For about the past four years, the travel industry in Asia and the Pacific has been undergoing a dynamic change, and the growth of low cost carriers has been cited as the single most important factor currently shaping the region’s airline industry. Thus at the same time, tourism has also had a major impact on transport modes and networks through its ability to supply additional motivations for leisure and business travel.
Due to the intensity of worldwide competition and product parity, positioning strategies will become a strategic weapon for tourism destinations. Tourist destinations, for example resorts – which can be fairly similar, can succeed in developing strong and differentiated brands through excellent access to transportation facilities.
Transport policies and decisions of governments can play a big role in the destinations available to tourists. If the public sector does not cope with the demand in terms of transport infrastructures, tourism industry might not develop in those regions.
Hospitality is the relationship between guest and host, or the act or practice of being hospitable. Specifically, this includes the reception and entertainment of guests, visitors, or strangers, resorts, membership clubs, conventions, attractions, special events, and other services for travellers and tourists.
Hospitality is about compensating/equalizing a stranger to the host, making him feel protected and taken care of, and at the end of his hosting, guiding him to his next destination. Cultures and subcultures vary in the extent to which one is expected to show hospitality to strangers, as opposed to personal friends or members of one’s in-group.
The tourism industry has several components – food, accommodation, place of attractions, transportation etc. All these components are related to hospitality. Hospitality and tourism experiences have important emotional dimensions that traditional marketing tend to underplay. By understanding the hospitality-based transaction between guests and hosts, marketers and commercial operators can deliver customers experiences through which to build customer loyalty and a robust business better able to withstand. The guest and host relationship has a long tradition, pre-dating modern hospitality and tourism businesses by thousands of years and universally evident across all societies.
Hospitality creates an impression of hosting and hospitableness, which prioritizes guest experiences.
The Indian civilization is one of the oldest on earth, and like every culture has its own favourite stories including some on hospitality. That of a simpleton readily sharing his meagre morsels with an uninvited guest, only to discover that the guest is a God in disguise, who rewards his generosity with abundance. That of a woman who lovingly cooks up all the Khichdi she can afford, for everyone who is hungry… till one day when she runs out of food for the last hungry person to whom she offers her own share, and is rewarded by the god in disguise with a never ending pot of Khichdi. Most Indian adults having grown up listening to these stories as children believe in the philosophy of “Atithi Devo Bhava”, meaning the guest is God. From this stems the Indian approach of graciousness towards guests at home, and in all social situations.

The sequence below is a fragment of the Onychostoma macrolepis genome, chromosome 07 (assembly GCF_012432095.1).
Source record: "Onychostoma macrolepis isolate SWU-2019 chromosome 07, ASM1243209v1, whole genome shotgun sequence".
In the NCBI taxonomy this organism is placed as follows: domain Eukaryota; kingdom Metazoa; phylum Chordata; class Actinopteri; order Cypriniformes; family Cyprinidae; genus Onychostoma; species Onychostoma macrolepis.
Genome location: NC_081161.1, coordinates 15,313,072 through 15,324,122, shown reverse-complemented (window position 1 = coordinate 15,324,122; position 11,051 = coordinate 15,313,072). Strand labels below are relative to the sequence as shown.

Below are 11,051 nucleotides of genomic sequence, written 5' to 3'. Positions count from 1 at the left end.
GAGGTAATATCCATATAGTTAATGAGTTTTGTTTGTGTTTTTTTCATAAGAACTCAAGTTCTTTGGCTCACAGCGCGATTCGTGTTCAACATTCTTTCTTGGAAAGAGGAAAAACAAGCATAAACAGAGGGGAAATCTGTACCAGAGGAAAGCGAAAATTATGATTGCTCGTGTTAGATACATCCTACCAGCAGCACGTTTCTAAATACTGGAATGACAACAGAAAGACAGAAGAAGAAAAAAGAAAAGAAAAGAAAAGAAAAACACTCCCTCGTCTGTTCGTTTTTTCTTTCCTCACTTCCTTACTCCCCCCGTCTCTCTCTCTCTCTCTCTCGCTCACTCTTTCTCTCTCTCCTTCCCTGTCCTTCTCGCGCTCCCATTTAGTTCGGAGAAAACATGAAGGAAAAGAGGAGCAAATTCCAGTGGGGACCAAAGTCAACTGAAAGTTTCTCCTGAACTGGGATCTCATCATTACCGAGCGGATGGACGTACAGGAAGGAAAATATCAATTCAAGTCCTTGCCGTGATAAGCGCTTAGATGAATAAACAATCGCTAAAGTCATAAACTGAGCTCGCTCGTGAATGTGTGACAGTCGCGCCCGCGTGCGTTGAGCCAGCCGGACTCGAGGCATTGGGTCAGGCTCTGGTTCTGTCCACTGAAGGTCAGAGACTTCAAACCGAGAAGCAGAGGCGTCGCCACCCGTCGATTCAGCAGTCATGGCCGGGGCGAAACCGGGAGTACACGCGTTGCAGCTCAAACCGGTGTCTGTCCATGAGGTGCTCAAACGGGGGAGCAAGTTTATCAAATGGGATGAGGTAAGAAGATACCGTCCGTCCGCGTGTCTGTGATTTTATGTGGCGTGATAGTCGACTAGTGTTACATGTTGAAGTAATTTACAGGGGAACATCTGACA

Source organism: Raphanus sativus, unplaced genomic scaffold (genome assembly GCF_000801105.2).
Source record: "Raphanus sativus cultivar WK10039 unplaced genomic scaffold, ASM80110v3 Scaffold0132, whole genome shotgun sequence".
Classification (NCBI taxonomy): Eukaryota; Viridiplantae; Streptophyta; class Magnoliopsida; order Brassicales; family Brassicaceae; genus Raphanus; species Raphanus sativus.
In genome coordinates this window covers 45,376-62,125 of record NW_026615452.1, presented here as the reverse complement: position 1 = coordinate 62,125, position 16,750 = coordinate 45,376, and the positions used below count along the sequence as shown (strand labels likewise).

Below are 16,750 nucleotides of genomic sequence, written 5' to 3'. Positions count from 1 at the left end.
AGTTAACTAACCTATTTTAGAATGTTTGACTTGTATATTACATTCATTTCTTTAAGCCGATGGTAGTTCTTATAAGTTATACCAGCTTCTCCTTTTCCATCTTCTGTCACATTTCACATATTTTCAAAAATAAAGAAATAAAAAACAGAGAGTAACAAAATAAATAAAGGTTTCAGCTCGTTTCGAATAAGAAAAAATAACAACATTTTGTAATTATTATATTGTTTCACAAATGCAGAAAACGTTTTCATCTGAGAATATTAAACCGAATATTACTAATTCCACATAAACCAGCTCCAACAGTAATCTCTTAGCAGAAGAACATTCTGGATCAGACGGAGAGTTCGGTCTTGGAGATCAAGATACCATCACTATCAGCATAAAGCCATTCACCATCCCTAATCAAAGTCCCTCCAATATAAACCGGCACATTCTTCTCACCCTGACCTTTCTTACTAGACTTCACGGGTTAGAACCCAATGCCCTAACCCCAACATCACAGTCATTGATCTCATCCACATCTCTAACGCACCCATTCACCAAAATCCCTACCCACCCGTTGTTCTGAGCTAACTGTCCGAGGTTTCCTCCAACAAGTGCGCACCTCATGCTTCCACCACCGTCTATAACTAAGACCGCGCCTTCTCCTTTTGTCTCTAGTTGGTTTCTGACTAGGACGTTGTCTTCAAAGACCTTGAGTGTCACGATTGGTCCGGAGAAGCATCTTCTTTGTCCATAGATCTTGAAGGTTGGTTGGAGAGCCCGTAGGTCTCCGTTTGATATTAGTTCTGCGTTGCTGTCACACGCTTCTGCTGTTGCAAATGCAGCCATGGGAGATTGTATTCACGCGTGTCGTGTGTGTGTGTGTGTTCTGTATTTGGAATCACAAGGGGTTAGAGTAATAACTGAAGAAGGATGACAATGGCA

Benefits of Tourism Branding
While many regard branding as simply creating a new look and tagline, if done correctly, a genuine brand management strategy should positively influence all aspects of a nation.
The reputation of the country we live in, work and study matters. An attractive and distinctive identity makes it easier for a city (and its citizens) to be preferred in any competitive setting because the place is seen to have qualities that resonate positively with key audiences and can enhance the well-being of its citizens.
We can retain different campaigns for a country. They can include exports, education, foreign trade etc. All these should contribute to a clear identity of a nation.
It is the tourism promotion – in whatever form (advertising, PR, websites etc) – that will have the biggest impact on the attitudes to a nation. Tourism is the acceptable public face of a national brand.
Clarke (2000) has identified six benefits of branding related to tourism destination products (TDPs):
As tourism is typically high involvement, branding helps to reduce the choice;
Branding helps in reducing the impact of intangibility;
Branding conveys consistency across multiple outlets and through time;
Branding can reduce the risk factor attached to decision making about holidays;
Branding facilitates precise segmentation;
Branding helps to provide a focus for the integration of producer effort, helping people to work towards the same outcome.
Impact on GDP
Focussing exclusively on India in this section – the tourism industry has contributed enormously in the flourishing graph of India’s economy by attracting a huge number of both foreign and domestic tourists travelling for both leisure and business purposes.
As per the Travel and Tourism Competitiveness Report 2009 by the World Economic Forum, India is ranked 11th in the Asia Pacific region and 62nd overall, moving up three places on the list of the world’s attractive destinations. It is ranked the 14th best tourist destination for its natural resources and 24th for its cultural resources, with many World Heritage sites, both natural and cultural, rich fauna, and strong creative industries in the country. India also bagged 37th rank for its air transport network. The India travel and tourism industry ranked 5th in the long-term (10-year) growth and is expected to be the second largest employer in the world by 2019.
The hotel and tourism industry’s contribution to the Indian economy by way of foreign direct investments (FDI) inflows were pegged at US$ 2.1 billion from April 2000 to March 2010, according to the Department of Industrial Policy and Promotion (DIPP).